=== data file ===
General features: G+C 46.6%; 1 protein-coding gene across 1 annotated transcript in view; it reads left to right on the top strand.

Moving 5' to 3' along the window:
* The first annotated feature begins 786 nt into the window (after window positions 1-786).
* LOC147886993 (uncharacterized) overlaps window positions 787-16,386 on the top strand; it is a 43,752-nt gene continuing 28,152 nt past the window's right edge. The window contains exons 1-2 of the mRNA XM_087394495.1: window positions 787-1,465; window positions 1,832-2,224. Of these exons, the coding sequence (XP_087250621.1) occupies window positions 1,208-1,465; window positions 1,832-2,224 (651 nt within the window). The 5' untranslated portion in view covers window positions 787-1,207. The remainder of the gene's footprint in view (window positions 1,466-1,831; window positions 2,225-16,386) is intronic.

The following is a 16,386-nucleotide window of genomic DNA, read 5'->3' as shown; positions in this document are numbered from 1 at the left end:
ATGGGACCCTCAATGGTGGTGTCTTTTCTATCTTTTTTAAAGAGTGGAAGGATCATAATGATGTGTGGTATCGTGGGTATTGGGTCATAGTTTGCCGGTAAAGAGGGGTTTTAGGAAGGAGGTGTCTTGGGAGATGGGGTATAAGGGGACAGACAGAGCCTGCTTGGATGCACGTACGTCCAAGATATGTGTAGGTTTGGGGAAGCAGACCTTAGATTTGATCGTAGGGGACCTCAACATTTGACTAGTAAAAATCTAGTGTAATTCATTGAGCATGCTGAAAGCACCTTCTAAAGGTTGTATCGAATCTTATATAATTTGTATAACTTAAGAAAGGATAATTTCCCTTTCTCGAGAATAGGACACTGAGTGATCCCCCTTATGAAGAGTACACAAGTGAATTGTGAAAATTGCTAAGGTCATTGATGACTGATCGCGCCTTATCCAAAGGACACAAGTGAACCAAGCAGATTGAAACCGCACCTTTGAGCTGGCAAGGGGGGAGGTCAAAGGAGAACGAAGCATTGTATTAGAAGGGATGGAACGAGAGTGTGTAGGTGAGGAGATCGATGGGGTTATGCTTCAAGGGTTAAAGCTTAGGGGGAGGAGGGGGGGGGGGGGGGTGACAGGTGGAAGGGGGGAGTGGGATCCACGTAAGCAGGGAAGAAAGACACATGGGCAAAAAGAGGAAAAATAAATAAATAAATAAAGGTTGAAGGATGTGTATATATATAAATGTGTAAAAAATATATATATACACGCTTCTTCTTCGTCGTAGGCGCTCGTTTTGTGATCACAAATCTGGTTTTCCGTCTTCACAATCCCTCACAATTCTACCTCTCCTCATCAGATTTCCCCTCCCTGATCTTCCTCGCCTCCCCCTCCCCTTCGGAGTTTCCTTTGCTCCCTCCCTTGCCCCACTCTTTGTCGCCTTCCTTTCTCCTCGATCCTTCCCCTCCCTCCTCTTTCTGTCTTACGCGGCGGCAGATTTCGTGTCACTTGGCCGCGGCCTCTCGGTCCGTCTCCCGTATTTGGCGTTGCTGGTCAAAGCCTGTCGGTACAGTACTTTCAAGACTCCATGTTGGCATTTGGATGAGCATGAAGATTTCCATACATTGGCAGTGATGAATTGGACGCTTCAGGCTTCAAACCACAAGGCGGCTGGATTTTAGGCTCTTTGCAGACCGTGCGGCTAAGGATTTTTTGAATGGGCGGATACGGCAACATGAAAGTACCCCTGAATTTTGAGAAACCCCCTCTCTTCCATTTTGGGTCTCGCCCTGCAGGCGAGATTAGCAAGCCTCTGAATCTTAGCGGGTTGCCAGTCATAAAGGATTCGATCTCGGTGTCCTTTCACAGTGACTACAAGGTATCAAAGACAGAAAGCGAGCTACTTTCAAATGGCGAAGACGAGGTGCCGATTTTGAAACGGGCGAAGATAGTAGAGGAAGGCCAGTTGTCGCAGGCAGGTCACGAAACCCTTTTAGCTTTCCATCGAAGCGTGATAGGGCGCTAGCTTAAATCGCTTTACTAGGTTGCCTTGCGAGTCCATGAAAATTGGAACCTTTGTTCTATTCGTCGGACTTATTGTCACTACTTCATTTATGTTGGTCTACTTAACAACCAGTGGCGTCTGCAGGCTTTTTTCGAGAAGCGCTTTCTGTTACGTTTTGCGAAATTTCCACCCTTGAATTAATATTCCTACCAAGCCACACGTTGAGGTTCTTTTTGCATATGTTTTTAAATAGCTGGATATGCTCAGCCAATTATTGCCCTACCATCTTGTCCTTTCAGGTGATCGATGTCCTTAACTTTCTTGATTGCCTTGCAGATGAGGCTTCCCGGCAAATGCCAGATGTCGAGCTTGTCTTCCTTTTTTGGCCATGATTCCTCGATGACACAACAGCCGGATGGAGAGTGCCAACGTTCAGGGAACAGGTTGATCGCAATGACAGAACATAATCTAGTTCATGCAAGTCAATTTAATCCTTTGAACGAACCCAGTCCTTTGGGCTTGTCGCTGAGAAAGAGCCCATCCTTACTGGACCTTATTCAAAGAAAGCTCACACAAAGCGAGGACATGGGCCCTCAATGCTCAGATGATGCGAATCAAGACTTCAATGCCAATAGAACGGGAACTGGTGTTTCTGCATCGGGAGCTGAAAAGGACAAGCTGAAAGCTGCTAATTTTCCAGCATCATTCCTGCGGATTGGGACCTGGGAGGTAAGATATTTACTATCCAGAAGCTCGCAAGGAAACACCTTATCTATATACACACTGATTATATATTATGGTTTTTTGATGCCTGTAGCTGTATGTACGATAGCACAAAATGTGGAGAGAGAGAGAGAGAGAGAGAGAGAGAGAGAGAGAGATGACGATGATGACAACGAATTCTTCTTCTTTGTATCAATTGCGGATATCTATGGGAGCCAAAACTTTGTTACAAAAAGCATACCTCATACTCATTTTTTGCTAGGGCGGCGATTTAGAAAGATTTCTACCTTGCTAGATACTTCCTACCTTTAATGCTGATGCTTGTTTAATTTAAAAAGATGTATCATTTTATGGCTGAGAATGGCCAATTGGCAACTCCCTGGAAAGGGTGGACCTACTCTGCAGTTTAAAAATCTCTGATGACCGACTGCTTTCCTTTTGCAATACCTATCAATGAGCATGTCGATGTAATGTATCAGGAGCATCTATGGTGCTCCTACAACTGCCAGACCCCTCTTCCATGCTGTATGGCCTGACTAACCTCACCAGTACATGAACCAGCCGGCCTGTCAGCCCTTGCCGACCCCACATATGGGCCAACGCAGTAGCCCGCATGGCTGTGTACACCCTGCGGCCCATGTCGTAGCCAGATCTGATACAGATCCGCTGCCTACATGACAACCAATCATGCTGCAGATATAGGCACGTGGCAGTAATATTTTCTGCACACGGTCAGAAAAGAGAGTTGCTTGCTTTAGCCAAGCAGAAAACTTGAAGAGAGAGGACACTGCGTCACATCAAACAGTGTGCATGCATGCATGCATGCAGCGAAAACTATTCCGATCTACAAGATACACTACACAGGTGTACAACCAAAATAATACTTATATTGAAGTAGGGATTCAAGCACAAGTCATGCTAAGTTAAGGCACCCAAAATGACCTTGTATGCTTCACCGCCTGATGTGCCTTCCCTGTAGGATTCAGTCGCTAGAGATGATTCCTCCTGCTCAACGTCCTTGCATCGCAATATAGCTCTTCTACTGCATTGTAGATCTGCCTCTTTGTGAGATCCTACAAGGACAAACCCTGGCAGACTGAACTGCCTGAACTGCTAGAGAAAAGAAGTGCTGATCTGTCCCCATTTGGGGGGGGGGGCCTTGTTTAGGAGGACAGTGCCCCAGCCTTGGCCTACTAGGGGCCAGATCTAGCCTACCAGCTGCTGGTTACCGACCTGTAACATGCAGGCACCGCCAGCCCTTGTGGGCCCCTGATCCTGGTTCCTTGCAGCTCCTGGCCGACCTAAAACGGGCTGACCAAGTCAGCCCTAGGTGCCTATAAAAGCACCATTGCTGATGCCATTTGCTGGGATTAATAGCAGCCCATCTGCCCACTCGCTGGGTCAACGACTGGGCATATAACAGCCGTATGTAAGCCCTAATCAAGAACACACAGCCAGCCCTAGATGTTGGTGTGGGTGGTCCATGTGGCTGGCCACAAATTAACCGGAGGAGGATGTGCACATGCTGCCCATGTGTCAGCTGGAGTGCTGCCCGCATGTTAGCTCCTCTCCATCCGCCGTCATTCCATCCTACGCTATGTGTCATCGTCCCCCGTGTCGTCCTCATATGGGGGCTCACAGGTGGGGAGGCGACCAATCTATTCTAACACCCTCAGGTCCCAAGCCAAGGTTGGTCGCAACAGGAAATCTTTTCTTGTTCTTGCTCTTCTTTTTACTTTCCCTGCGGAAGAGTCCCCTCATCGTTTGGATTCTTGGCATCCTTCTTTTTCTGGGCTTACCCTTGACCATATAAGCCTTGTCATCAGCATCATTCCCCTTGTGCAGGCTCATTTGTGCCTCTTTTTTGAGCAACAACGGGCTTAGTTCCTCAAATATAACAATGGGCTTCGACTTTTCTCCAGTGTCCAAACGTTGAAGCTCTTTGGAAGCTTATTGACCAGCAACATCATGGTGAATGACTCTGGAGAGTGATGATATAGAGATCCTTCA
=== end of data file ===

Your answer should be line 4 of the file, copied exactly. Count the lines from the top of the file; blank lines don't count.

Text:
* LOC147886993 (uncharacterized) overlaps window positions 787-16,386 on the top strand; it is a 43,752-nt gene continuing 28,152 nt past the window's right edge. The window contains exons 1-2 of the mRNA XM_087394495.1: window positions 787-1,465; window positions 1,832-2,224. Of these exons, the coding sequence (XP_087250621.1) occupies window positions 1,208-1,465; window positions 1,832-2,224 (651 nt within the window). The 5' untranslated portion in view covers window positions 787-1,207. The remainder of the gene's footprint in view (window positions 1,466-1,831; window positions 2,225-16,386) is intronic.